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A review of selected microcontaminants and microorganisms in land runoff and tile drainage in treated sludge-amended soils
- Ghirardini, A., Verlicchi, P.
- The Science of the total environment 2019 v.655 pp. 939-957
- Escherichia coli, acetaminophen, antibiotics, antiseptics, bacteria, gemfibrozil, hormones, ibuprofen, odors, pollutants, rain intensity, runoff, rural areas, sewage sludge, soil amendments, soil pollution, soil properties, sulfamethoxazole, surface water, tile drainage, triclosan, water quality, Australia, Canada, Ireland, United States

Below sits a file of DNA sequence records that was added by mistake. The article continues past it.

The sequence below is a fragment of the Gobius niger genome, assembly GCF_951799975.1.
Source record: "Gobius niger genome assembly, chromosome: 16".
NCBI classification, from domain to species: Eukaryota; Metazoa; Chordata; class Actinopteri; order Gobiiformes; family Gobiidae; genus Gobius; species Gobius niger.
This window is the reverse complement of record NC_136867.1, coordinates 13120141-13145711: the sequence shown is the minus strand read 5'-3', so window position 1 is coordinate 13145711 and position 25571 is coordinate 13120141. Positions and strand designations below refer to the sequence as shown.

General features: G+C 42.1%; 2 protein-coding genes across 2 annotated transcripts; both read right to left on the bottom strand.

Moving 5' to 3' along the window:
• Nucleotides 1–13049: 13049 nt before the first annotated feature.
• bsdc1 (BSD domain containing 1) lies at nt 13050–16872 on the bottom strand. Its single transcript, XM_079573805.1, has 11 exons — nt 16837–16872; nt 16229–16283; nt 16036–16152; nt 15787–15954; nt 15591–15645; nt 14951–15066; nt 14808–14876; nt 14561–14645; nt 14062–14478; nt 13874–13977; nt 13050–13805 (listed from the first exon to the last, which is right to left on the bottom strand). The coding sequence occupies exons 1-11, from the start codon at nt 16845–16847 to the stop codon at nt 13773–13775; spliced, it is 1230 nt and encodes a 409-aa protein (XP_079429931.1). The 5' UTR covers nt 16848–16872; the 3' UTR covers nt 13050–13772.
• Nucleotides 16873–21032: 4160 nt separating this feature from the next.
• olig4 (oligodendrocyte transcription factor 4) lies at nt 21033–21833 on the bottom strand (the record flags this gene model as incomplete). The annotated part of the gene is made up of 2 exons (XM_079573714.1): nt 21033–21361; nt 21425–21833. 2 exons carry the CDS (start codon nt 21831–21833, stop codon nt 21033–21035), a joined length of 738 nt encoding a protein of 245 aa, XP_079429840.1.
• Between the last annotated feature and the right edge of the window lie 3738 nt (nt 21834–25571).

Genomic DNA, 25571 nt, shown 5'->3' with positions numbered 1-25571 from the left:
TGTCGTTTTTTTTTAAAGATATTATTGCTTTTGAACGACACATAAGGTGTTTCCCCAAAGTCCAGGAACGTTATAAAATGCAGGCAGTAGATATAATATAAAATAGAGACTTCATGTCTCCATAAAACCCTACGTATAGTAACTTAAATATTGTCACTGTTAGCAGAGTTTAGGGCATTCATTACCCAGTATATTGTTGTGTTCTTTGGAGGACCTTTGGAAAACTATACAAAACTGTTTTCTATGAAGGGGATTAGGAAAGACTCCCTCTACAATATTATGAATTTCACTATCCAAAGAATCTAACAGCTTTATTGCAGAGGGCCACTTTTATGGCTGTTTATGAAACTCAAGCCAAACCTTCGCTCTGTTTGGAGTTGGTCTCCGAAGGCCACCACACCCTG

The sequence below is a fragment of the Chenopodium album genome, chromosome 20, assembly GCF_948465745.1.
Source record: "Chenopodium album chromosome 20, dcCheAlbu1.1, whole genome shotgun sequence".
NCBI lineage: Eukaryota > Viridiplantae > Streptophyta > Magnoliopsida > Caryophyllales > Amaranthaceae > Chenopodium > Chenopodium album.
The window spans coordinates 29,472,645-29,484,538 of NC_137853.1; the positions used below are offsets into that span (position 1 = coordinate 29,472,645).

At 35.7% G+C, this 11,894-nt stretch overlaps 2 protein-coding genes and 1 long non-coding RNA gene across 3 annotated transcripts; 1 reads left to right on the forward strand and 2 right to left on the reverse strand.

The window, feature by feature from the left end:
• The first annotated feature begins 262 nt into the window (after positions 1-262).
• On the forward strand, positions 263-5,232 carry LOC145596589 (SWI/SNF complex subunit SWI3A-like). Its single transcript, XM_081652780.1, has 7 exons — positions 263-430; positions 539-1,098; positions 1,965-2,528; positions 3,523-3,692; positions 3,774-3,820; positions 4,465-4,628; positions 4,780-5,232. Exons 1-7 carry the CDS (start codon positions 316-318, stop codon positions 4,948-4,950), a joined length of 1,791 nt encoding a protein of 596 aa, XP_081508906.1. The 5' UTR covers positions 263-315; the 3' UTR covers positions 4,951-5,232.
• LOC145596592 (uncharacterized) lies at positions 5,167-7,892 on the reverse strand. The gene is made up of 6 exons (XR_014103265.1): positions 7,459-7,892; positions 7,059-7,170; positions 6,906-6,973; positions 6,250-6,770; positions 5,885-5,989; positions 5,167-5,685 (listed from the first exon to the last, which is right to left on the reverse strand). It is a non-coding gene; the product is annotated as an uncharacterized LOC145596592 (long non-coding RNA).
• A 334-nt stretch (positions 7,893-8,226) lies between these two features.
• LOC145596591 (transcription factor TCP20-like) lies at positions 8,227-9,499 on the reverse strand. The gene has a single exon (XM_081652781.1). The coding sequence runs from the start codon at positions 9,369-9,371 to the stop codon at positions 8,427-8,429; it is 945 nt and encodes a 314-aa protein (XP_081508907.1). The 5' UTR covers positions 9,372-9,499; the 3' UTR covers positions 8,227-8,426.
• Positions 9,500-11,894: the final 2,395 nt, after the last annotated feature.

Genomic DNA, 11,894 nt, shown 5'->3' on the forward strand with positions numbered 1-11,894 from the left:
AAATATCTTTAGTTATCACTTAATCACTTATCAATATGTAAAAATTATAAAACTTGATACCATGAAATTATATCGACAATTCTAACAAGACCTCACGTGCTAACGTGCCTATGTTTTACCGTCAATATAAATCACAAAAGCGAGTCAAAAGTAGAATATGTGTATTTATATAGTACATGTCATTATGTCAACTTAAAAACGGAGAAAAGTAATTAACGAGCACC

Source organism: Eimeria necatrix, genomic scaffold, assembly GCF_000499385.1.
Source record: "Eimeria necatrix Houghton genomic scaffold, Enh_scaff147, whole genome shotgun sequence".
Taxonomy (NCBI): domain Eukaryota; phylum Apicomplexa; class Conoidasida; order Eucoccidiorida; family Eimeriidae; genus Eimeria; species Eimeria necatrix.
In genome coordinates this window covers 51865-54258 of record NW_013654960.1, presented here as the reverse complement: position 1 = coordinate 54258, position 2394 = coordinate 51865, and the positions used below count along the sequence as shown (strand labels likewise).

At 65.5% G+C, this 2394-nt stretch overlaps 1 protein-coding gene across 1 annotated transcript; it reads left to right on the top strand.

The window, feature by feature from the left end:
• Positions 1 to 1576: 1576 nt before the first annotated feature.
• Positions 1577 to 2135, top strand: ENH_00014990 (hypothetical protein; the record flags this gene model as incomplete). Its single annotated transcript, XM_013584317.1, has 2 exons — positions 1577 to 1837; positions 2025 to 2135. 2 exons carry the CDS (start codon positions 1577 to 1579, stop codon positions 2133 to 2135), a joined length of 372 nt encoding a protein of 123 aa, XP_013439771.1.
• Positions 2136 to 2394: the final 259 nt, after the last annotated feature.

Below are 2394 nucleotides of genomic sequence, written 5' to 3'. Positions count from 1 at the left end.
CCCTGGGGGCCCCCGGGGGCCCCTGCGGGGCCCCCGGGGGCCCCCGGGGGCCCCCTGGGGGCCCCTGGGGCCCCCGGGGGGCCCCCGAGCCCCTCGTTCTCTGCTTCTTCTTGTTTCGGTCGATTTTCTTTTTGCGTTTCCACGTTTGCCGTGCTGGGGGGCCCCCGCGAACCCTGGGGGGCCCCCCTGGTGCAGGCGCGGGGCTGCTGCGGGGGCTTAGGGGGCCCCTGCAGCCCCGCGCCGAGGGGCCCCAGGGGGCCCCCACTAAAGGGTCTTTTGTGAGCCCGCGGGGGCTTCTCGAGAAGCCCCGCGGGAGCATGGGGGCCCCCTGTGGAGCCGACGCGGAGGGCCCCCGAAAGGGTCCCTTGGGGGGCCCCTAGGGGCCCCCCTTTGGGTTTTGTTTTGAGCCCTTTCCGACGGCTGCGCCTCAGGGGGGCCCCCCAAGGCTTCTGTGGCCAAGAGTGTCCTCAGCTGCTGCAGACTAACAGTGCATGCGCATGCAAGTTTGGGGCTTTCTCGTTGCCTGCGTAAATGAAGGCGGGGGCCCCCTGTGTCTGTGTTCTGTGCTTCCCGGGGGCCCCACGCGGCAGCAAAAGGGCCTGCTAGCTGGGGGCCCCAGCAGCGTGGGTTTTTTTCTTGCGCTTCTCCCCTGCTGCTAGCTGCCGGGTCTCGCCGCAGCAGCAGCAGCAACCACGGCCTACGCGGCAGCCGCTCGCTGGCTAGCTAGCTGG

- The objective of this study is to provide a snapshot of the quality of surface runoff and tile drainage in sludge-amended soil in terms of 57 microcontaminants, including pharmaceuticals, hormones and fragrances, and 5 different species of bacteria. It also discusses the main factors affecting their occurrence (soil characteristics, applied sludge load and rate, sludge application method, rain intensity and frequency). It is based on 38 investigations carried out by different research groups in Canada, Australia, the USA and Ireland. The most frequently investigated compounds were hormones, the antiseptics triclosan and triclocarban, the analgesics and anti-inflammatories acetaminophen, ibuprofen and naproxen, the antibiotic sulfamethoxazole, the lipid regulator gemfibrozil and the psychiatric drug carbamazepine. Of all the bacteria, E. coli was the most monitored species. It was found that concentrations of the studied pollutants in surface runoff and tile drainage may vary, depending on many factors. They are generally lower than those observed in the secondary municipal effluent and in surface water, but their contribution to the deterioration of surface water quality might be relevant, mainly in wide rural areas. In this context, the reported data or their ranges represent an attempt to provide reference thresholds and bands of observed concentrations for a rough estimation of the contribution made by the release of the selected pollutants into surface water bodies via surface runoff and tile drainage.